Teacher evaluation has become the national avenue for improving teacher effectiveness, without research to indicate its link to teacher quality and its improvement or to student test scores and learning. New technologies of teacher evaluation have been adopted by states in the rush to receive R2T funds and waivers before the 2014 NCLB deadline, even though they are unproven for improving teacher quality. Entrepreneurs sell convincing narratives on the merits of teacher evaluation technologies, appealing to the time-challenged administrator, the professional status-seeking teacher, and the politically pressured state policymaker. These claims, however, represent a Catch 22—they seduce, but limit judgment about teaching. They result in “digitized judgment,” i.e. judgment fit to a computer. Technologies of two of the more popular systems (Danielson & Marzano) provide examples of claims such as: 24/7 access, unobtrusive, easy to use, cutting edge technology transforms and provides courage, easy to change behavior, and the system judges. This paper examines the seductive claims of teacher evaluation technologies that will influence the next decade of public school education and the continued learning of in-service teachers.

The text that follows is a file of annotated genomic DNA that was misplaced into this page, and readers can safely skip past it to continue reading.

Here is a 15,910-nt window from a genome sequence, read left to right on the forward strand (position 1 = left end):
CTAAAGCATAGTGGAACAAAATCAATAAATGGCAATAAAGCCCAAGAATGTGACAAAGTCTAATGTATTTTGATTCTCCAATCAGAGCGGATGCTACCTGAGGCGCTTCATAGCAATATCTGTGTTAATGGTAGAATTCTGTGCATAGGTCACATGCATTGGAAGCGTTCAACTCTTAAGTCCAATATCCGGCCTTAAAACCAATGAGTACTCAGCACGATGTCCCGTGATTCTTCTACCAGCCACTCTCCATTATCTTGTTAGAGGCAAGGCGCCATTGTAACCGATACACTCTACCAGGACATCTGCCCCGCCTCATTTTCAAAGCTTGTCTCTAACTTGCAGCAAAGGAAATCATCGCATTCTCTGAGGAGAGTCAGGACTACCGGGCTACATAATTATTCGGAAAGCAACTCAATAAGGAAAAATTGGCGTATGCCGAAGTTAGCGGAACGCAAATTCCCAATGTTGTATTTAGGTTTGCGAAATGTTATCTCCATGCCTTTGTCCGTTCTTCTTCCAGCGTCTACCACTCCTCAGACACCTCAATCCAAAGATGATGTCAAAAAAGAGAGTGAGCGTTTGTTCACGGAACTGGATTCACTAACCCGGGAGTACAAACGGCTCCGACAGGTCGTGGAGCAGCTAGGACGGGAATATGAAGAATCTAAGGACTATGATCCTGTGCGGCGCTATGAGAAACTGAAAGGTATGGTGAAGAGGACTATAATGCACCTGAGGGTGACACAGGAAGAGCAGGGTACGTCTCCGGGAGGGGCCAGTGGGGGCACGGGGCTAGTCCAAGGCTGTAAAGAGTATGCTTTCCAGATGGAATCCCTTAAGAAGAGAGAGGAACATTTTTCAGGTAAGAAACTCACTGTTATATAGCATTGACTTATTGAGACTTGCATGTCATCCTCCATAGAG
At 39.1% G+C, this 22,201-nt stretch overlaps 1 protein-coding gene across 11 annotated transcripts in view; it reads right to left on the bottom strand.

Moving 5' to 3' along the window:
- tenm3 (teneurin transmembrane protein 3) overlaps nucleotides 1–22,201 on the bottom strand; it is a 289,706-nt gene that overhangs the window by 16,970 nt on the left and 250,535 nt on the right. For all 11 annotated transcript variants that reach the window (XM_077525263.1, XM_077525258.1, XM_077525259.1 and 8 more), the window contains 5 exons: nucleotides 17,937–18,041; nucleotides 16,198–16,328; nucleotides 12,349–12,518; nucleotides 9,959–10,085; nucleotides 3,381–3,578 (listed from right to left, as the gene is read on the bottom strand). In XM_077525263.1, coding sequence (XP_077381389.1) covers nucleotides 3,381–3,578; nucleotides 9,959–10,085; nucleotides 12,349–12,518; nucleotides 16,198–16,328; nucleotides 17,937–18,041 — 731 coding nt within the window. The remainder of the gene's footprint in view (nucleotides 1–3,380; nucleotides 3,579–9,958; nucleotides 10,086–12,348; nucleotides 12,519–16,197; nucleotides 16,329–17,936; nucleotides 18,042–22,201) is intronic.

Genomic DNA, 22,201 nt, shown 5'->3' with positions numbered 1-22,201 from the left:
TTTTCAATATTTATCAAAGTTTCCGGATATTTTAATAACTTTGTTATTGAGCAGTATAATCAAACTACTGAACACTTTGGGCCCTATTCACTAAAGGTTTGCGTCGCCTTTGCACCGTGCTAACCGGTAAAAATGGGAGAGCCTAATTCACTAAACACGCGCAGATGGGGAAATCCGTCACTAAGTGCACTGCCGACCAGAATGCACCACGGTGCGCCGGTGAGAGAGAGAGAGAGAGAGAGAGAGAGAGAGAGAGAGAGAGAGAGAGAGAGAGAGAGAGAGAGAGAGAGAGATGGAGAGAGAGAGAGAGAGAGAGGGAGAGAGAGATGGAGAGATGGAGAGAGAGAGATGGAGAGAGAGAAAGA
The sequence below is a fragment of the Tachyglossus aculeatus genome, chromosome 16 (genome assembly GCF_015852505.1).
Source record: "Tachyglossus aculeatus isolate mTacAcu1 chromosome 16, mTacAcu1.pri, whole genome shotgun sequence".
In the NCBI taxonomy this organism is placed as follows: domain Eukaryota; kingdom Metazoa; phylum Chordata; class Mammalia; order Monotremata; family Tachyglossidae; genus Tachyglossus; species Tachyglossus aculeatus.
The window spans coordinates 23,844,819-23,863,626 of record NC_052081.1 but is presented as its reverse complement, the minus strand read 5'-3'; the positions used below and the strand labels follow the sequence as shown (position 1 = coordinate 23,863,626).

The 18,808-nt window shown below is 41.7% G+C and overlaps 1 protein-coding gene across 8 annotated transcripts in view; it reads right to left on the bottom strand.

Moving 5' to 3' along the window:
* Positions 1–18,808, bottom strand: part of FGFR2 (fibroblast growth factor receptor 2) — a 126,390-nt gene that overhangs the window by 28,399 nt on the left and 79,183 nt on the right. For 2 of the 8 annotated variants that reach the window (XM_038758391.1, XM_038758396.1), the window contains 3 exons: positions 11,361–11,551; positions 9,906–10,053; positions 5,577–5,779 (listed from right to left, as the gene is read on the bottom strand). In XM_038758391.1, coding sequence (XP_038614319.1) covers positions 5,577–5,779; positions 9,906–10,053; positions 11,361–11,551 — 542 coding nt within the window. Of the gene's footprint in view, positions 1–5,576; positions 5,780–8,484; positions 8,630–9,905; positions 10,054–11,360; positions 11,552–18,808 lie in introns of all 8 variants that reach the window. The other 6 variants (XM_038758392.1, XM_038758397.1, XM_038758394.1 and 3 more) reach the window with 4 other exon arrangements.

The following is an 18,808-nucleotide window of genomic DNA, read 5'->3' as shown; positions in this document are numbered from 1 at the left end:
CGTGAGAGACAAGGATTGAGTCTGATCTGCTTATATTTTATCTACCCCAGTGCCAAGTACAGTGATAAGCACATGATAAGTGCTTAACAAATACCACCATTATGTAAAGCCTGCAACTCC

|Keywords:||Teacher Evaluation, Technology, Digitized Judgment|
Professor, Educational Leadership Students in the College of Education, West Virginia University, Morgantown, WV, USA